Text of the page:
A handful of government-to-government agreements between First Nations and the Crown have now pioneered more comprehensive and science/Indigenous knowledge-based land use planning; for example, in the territories of the Coastal First Nations, the Gitanyow and the Taku River Tlingit. These innovative agreements are being implemented together with new approaches to collaborative decision-making and economic benefit sharing, and there is much to learn from them. However, many of the same barriers continue to present challenges to their effective implementation.

For example, some areas of the province are dealing with simultaneous proposals for mining, forestry, hydroelectric, oil and gas development, as well as related roads, power lines and other infrastructure. While each form of development may be subject to regulatory approvals and, in some cases, project-specific environmental assessment, there is currently no legal mechanism that requires a coordinated assessment of cumulative impacts beyond the footprint of an individual project. Perhaps more importantly, no law requires the outcomes be integrated into decision-making.

Updating our strategic land use plans can contribute to this goal, while potentially opening up new economic opportunities for rural and First Nations communities. Our research suggests a number of elements could benefit such a process:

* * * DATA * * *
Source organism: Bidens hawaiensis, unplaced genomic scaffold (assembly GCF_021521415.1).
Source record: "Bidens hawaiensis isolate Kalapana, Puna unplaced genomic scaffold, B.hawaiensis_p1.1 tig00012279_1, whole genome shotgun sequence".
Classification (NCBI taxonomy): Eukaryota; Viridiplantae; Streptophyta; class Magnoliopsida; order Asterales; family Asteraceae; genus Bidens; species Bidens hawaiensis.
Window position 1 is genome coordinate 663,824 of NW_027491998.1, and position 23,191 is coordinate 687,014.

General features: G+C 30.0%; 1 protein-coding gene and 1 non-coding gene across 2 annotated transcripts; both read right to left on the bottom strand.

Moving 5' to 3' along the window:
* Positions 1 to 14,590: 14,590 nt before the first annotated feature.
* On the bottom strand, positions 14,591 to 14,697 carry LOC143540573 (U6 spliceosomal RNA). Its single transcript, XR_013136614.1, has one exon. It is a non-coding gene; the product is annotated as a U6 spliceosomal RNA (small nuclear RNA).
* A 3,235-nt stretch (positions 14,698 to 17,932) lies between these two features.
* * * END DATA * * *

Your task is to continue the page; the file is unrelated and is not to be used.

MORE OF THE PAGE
- Reinstate a land-use planning mandate within the provincial government. This could be a distinct, neutral agency with dedicated planning expertise.

- Carry out land use planning for areas of the province where it has not taken place, in a manner consistent with the other recommendations here.

- Build on existing plans. In recent legislative committee hearings around the province, British Columbians resoundingly affirmed that areas currently reserved from logging to protect water, wildlife and other values should not be re-opened. If anything, they said, we should be doing more to sustain our natural life-support systems in the face of climate change.